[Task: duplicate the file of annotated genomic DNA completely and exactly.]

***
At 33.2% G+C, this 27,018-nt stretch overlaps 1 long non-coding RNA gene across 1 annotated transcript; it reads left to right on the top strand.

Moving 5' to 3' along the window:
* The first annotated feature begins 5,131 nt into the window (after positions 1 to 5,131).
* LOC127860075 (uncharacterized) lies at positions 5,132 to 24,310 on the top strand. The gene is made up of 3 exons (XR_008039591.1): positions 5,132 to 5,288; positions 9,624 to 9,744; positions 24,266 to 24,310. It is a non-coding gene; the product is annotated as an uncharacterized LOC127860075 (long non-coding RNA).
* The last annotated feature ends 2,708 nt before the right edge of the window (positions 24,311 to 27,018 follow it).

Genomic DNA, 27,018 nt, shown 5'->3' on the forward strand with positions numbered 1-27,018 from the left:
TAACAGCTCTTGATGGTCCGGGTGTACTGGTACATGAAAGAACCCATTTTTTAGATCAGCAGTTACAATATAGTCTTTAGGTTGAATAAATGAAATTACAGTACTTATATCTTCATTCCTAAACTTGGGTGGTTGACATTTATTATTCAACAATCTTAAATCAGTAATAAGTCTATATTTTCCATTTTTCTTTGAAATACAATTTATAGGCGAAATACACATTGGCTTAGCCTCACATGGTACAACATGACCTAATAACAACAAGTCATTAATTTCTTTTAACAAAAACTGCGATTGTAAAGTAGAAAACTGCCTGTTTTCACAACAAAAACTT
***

At 33.2% G+C, this 27,018-nt stretch overlaps 1 long non-coding RNA gene across 1 annotated transcript; it reads left to right on the top strand.

Moving 5' to 3' along the window:
* The first annotated feature begins 5,131 nt into the window (after positions 1 to 5,131).
* LOC127860075 (uncharacterized) lies at positions 5,132 to 24,310 on the top strand. The gene is made up of 3 exons (XR_008039591.1): positions 5,132 to 5,288; positions 9,624 to 9,744; positions 24,266 to 24,310. It is a non-coding gene; the product is annotated as an uncharacterized LOC127860075 (long non-coding RNA).
* The last annotated feature ends 2,708 nt before the right edge of the window (positions 24,311 to 27,018 follow it).

Genomic DNA, 27,018 nt, shown 5'->3' on the forward strand with positions numbered 1-27,018 from the left:
TAACAGCTCTTGATGGTCCGGGTGTACTGGTACATGAAAGAACCCATTTTTTAGATCAGCAGTTACAATATAGTCTTTAGGTTGAATAAATGAAATTACAGTACTTATATCTTCATTCCTAAACTTGGGTGGTTGACATTTATTATTCAACAATCTTAAATCAGTAATAAGTCTATATTTTCCATTTTTCTTTGAAATACAATTTATAGGCGAAATACACATTGGCTTAGCCTCACATGGTACAACATGACCTAATAACAACAAGTCATTAATTTCTTTTAACAAAAACTGCGATTGTAAAGTAGAAAACTGCCTGTTTTCACAACAAAAACTT